For those of you who don’t know, I should disclose that this book was published nearly a decade before I was born. Why then do I continue to look to it for inspiration? A generation of cooks, among them my parents, was influenced by Don Dunstan and his culinary peers, and this generation has in turn influenced mine. I can remember my first taste of Greece when, many years ago, Mama Explody made a moussaka based on Dunstan’s recipe, sending moussaka into my top five favourite foods, where it has remained ever since.

Now that I am pondering Australia’s culinary history, Don Dunstan’s Cookbook has been a touchstone for me and an entertaining insight into the cultural landscape of the 1970s. So, with the garden continuing to overflow with eggplants, I sought to re-create the moussaka of my youth, not quite authentic and not the best recipe I’ve used, but delicious and loaded with fond memories and lofty ideals.



This is a great dish and unhappily Greek restaurants in Australia rarely do it well.

2 eggplants
750g minced lamb
2 onions
1 carrot
2 rashers bacon
bay leaf
glass red wine
315 ml beef stock
315 ml cream
tomato puree

Mise en place

Slice the eggplant with the skin on lengthways, sprinkle the slices with salt and sit for half an hour. Rinse, dry and lightly brown in olive oil. If they are not salted and dried, they will absorb too much oil during the frying. While the eggplant is draining, finely chop the onions, carrot and bacon, and fry in olive oil. Add the mince and brown it. Add the spices and herbs. Pour in red wine, stock and stir in two tablespoons of tomato puree. Simmer for about half an hour, until the liquid is reduced and the lamb is tender. Put eggplant and mince in alternate layers to fill a pie dish. Now stir beaten yolk into the cream with a pinch of salt and pour over the moussaka to form a custard layer. Sprinkle with bread crumbs and a pinch of nutmeg. Put in oven preheated to 200 degrees, cook for 20-30 minutes and serve.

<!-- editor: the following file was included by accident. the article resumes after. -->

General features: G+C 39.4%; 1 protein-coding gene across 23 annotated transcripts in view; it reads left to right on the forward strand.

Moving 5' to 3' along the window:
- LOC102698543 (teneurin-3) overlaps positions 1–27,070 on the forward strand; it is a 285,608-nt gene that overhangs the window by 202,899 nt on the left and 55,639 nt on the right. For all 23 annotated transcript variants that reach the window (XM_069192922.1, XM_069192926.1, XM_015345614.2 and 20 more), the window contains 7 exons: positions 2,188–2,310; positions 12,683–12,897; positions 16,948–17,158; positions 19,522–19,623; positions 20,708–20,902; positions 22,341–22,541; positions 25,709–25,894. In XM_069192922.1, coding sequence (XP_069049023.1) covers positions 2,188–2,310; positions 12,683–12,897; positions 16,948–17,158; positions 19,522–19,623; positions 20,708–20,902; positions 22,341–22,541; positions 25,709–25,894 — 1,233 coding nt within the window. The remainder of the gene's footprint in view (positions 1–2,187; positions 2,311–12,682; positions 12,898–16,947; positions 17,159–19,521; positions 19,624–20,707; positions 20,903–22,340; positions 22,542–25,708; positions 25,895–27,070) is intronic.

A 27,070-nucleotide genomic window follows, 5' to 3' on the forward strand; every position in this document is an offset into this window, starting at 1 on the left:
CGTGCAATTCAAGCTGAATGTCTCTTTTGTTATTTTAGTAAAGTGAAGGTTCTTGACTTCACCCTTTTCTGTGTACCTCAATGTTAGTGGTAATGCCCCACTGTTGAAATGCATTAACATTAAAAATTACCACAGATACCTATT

Don's table

11 Comments leave one →
  1. February 21, 2010 13:55

    SNAP! I’m a definitely an eggplant girl, and I’m a moussaka girl too. Yeuppers gotta agree that Don Dunstan deserves some attention, and certainly helped move us Aussies towards a celebration of Australian produce. Lovely post from the historian in you. @frombecca xx

  2. David permalink
    February 21, 2010 14:32

    Was Don Dunstan the Australian Elizabeth David? (Hope that link works…) His nickname was ‘Don Baby’.

    There were female premiers before Anna Bligh: Joan Kirner in Victoria and Carmen Lawrence in WA. Both of them became leaders at a time when their predecessors had stuffed things up so totally that their chances of winning the next election were well-nigh non-existent. That could never happen in NSW – could it?

    Katie and Rosie were glued to Masterchef. Odd coincidence – Matt Preston and I were born on the same day. And Morris Iemma was born the day after…

  3. Patricia Knowles permalink
    February 21, 2010 15:07

    Great work felix……I really enjoy reading your preludes to a good meal. Especially this one. Keep it up and i look forward to many more.

  4. February 21, 2010 22:52

    Mmm Eggplant deliciousness…send some down my way! I could have a baba ghanouj fest!